Monday, February 9, 2009

The Literate Presidency

Mark Nickolas has consulted the Oracle of Redmond to render an objective judgment on Obama's and Bush's literacy.

While mere humans are still processing Obama's first Presidential press conference, Microsoft Word has already reached an unsurprising verdict: Obama is smarter than Dubya.

Or at least presents himself more intelligibly. In unprepared answers to reporters' questions, Obama speaks at a 10th grade level, Bush at a 7th grade level. To be fair, Obama is still talking down to us, whereas Bush was fully utilizing his English skills to their utmost. Perhaps when Obama gets more comfortable with the long-dormant intelligence and education of his audience, he will let drop more sesquipedalia. In the interim, it already gives me hope just to hear our leader speak extemporaneously on at least a high school level of written English, after the prevaricating and evasive locker room bro-speak of the previous tenant of that high office.

Or, as Henry Higgens had it, “You'll get much further with the Lord if you learn not to offend His ears.”

Mine too.

10 comments:

George W. Bush said...

I didn't understand a word of that post, but I think you said I'm smarter than a 5th grader, right?

Scott said...

Where did the post decrying breakfast cereals go? I had so much to say about it...

Dan Weston said...

Scott,

Sorry, too slow. I got there first. Even I have my standards, and it was found to be suffering the following fatal flaws:

1) Kelloggs is not a government entity, and therefore the wrong foil for a discussion on Federal drug policy.

2) Estoppel forbids me from simultaneously arguing against the use of celebrity endorsements and for the retention of Phelps' endorsement.

3) Phelps forfeited his usefulness as martyr when he apologized for the bong hit.

4) I do not actually eat Kellogg's cereal (as Marty pointed out, I'm a Cinnamon Toast Crunch™ and Captain Crunch™ man), so it is disingenuous to suggest that I am boycotting them.

5) It was too difficult (within the confines of one paragraph) to justify repeal of drug laws, advocate against drug use, and not look as though I am equivocating on both points.

6) I have little passion for the entire story, and the post was insufficiently compelling, in both form and content, to stand next to my other higher-quality posts.

7) I wanted to deprive you of compelling me to choose between retreat under fire and defending the indefensible. Discretion is the better part of valor.

Only Dubya refuses to back up when he is stuck in a corner. I promise that if you blog on the topic, I will be glad to comment!

Scott said...

The length and substance of your list of reasons for removing the post makes me truly wonder how it ever made it past the "publish" button in the first place.

I mean, if your thinking was so flawed in one area, who's to say...well, we'll just leave it there.

Dan Weston said...

I mean, if your thinking was so flawed in one area...

Thank you for clarifying why conservatives have such trouble admitting they're wrong. As a progressive, I never fully understood why I should care more about what other people thought of me than about my own convictions until just this second.

I stand enlightened.

Scott said...

I'm here to please.

And don't call me a conservative again, please. Classical liberal is the correct term.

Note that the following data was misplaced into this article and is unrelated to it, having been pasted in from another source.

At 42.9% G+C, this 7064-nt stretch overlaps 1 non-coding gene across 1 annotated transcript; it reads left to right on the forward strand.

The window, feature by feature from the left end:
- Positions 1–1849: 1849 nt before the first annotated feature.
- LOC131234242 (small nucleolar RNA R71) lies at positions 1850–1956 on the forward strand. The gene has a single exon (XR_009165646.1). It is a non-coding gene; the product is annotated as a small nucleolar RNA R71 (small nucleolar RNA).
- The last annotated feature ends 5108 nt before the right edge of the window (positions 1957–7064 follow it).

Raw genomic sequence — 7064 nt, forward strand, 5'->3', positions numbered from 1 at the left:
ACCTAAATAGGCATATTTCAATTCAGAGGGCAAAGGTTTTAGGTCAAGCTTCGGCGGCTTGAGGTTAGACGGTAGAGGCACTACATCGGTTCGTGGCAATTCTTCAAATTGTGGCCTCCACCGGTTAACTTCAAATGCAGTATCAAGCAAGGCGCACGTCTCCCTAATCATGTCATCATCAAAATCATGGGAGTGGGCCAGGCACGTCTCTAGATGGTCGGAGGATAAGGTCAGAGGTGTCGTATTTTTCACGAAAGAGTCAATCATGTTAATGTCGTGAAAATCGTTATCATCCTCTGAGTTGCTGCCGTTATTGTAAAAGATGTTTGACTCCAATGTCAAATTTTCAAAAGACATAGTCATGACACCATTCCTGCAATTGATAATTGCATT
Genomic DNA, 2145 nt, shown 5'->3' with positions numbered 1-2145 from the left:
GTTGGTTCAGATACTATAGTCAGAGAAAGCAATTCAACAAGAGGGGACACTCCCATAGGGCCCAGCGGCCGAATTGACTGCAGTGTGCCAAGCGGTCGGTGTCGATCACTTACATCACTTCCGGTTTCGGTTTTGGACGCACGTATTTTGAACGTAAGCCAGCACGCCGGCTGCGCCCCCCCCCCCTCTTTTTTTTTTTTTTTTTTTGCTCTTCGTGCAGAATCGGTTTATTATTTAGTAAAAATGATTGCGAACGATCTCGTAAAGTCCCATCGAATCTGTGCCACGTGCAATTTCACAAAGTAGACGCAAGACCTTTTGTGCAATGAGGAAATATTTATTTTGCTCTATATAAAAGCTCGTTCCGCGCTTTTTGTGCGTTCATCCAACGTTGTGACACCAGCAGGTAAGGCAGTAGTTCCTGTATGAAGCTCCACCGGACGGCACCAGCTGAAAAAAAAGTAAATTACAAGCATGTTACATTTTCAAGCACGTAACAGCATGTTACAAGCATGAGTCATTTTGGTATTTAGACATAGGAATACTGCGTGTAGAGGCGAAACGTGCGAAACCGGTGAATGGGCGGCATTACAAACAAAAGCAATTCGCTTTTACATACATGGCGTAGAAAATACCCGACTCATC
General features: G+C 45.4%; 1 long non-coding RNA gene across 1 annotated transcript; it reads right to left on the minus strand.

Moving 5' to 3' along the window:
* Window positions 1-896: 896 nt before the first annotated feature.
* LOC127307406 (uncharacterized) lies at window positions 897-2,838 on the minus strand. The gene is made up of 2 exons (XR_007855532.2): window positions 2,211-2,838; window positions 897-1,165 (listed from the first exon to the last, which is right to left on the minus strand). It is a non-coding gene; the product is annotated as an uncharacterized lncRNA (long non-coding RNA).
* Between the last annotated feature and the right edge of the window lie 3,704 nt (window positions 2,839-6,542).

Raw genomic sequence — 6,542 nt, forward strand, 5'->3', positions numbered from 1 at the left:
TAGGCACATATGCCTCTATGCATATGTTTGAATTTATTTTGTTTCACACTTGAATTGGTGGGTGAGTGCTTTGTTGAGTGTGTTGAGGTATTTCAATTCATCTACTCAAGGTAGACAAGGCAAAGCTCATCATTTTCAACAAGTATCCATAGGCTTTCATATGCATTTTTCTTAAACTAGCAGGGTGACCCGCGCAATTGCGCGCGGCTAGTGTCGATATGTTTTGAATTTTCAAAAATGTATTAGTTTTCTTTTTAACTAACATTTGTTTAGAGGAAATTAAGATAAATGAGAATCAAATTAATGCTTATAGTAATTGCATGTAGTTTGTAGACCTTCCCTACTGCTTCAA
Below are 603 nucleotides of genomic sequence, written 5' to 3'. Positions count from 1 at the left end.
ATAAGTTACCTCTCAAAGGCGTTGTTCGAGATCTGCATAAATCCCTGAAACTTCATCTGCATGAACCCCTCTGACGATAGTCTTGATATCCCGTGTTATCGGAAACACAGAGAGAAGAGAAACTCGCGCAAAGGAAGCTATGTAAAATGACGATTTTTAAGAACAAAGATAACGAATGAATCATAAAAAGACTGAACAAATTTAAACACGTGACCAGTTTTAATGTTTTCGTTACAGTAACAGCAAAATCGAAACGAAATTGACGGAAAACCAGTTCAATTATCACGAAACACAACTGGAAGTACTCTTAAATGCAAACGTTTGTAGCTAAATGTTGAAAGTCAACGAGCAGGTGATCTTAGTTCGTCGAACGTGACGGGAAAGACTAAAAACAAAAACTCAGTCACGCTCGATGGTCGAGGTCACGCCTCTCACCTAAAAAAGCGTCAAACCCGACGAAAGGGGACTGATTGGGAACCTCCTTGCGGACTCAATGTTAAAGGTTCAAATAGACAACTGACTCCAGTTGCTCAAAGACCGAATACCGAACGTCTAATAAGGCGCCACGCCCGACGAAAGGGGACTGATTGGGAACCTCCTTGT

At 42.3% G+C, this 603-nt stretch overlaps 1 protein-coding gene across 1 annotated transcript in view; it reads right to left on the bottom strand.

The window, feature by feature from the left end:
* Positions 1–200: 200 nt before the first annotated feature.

Brendan said...

Scott: I've just started noticing this phenomenon of people I would call conservatives insisting upon describing themselves as "classical liberals."

Is this a new thing? Is it an effort to distinguish oneself from the Palin / "Joe" the "Plumber" / Limbaugh wing of the GOP; i.e., is conservative now starting to acquire a taint, the way that liberal did in some circles (for other reasons)?

Or, if this is not new, could you tell me why you prefer this appellation?

Scott said...

Brendan--

I would say that it's certainly not new--although it might be new to you (do you ever notice that with new words or idioms? You learn a new one and, invariably, you hear it used multiple times over the next couple of days?).

"Classical liberal" is simply not the same thing as "conservative", at least not in the sense the latter is used in the USA. Economists in particular (I myself being of that ilk) are fond of the label "Liberal", as that was what our "fathers" were called--Adam Smith, David Ricardo, etc...but somewhere along the line, the term "Liberal" was stolen from us. "Libertarian" is a close substitute, but there are too many gun-loving crazy people who call themselves libertarians for Adam Smith liberals to be comfortable with that title.

How do we differ from conservatives in the US? Chiefly, classical liberals are more, ah, peace loving. We differ thus on such issues as the war in Iraq, torture, etc...

Also,most conservatives prefer strong regulation of morals in society, where as C.L.'s (in my experience) prefer complete government withdrawal from most of these areas--drugs, prostitution, etc--in lieu of regulation.

YMMV.

Scott said...

Also,Dan,glorious to report, your Michael Phelps post is still alive and breathing in my google reader. I must make a copy for posterity!

Brendan said...

Thanks for the clarification, Scott. It fits in with the impression I had, but you've sharpened it.

I would say that it's not the term that's so new to me, just that lately, as I said, I'm noticing a lot of conservative-seeming people insisting upon the (new?) label. But as you say, this could be one of those things where once you notice something for the first time, it makes you much more receptive to noticing it again.